A Novel Look at Lobbyists

DISCLAIMER: All opinions in this column reflect the views of the author(s), not of EURACTIV Media network.

Works of fiction have always dealt with political issues and institutions, "but the last decade has seen a much more concerted trend in this direction," argues Conor McGrath, an independent scholar and deputy editor of the Journal of Public Affairs, citing an upsurge in the number of novels, movies, TV shows and songs featuring lobbyists.

"We could intuitively expect that there is some connection between what the average citizen watches or reads in popular culture and what he or she thinks about politics," writes McGrath in an essay for the European Centre for Public Affairs publication 'The Future of Public Trust', edited by Tom Spencer and McGrath himself and introduced by EURACTIV. 

"While fiction aims to entertain, the creators of fictional work are doubtless not unaware that they also inform and educate," the scholar continues. "Public views about politics are formed – at least in part – through the ways in which politics is represented in fiction." 

Sounding a cautionary note, McGrath warns that "lobbyists are rarely treated in fiction with much subtlety, while gross characterisations of their personalities and misrepresentation of the role of lobbying are commonplace". "Lobbyists present too easy a target for writers wanting to include in their political fiction a cardboard-cutout despoiler of democracy," he laments.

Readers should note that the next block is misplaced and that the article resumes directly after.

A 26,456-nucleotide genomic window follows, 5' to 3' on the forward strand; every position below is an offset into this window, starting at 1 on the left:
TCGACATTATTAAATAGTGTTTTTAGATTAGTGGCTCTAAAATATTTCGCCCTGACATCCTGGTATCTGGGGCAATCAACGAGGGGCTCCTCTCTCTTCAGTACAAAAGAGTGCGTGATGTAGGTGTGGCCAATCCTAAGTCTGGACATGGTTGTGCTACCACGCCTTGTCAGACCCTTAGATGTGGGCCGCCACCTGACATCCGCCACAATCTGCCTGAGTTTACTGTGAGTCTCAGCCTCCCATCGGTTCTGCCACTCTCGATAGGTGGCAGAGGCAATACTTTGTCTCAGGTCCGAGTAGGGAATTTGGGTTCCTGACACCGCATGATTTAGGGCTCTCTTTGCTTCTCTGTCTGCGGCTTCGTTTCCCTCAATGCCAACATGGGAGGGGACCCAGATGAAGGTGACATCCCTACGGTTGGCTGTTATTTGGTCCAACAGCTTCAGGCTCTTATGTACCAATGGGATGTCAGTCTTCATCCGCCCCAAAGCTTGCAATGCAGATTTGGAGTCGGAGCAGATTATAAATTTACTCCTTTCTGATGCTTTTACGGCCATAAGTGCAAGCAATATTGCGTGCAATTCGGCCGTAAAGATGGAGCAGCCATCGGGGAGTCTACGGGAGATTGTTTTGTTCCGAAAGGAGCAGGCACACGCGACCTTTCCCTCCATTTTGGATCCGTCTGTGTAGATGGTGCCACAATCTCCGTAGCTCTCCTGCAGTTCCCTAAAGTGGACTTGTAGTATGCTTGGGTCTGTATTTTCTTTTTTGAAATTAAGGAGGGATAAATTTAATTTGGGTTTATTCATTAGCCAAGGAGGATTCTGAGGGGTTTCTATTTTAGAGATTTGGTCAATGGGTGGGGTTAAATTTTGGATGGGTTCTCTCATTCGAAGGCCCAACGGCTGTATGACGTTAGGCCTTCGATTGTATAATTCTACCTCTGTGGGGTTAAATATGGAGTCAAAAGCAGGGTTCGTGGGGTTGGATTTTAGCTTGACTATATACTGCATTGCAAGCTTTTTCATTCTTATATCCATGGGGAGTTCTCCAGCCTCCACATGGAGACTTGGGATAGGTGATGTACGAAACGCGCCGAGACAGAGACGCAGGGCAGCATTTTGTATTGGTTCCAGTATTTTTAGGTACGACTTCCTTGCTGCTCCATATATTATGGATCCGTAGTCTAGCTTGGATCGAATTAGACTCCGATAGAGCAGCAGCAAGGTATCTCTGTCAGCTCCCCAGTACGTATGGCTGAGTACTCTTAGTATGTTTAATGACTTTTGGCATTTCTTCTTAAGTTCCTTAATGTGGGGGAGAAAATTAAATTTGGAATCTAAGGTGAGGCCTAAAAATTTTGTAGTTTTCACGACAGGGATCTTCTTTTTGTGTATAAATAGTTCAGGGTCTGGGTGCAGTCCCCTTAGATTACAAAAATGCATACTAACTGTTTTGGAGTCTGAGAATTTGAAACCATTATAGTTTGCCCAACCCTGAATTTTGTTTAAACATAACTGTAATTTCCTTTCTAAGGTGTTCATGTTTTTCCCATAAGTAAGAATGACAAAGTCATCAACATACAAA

Tales of lobbyists in novels "tend merely to provide full accounts of the sexual and/or financial and/or political greed and lust of lobbyists," the scholar argues, asserting that "most novels which have lobbyists as characters show them as relentlessly corrupt, unethical and predatory". 

Moreover, "lobbyists will find it difficult to enhance their public standing or reputation – and the electorate will continue to hold gross biases about a key and legitimate element of the political process – until novelists and screenplay writers begin to present more realistic and rounded lobbyists in their literary works," McGrath warns. 

As for lobbyists themselves, they "should make more strenuous efforts to educate the public about the legitimate role of lobbying in a democracy and the positive effects of lobbyists in representing interests," he writes, starting by "proactively seeking out opportunities" to meet novelists. 

"Lobbying can be portrayed in a compelling yet true fashion – provided that lobbyists and novelists begin to talk to each other," McGrath concludes. 

NOTE: McGrath cites examples of films and novels which primarily feature lobbyists from the Anglo-Saxon world. Should you be aware of examples from other cultures, or should you wish to react to McGrath’s observations, feel free to share them with others on Blogactiv by clicking this button.

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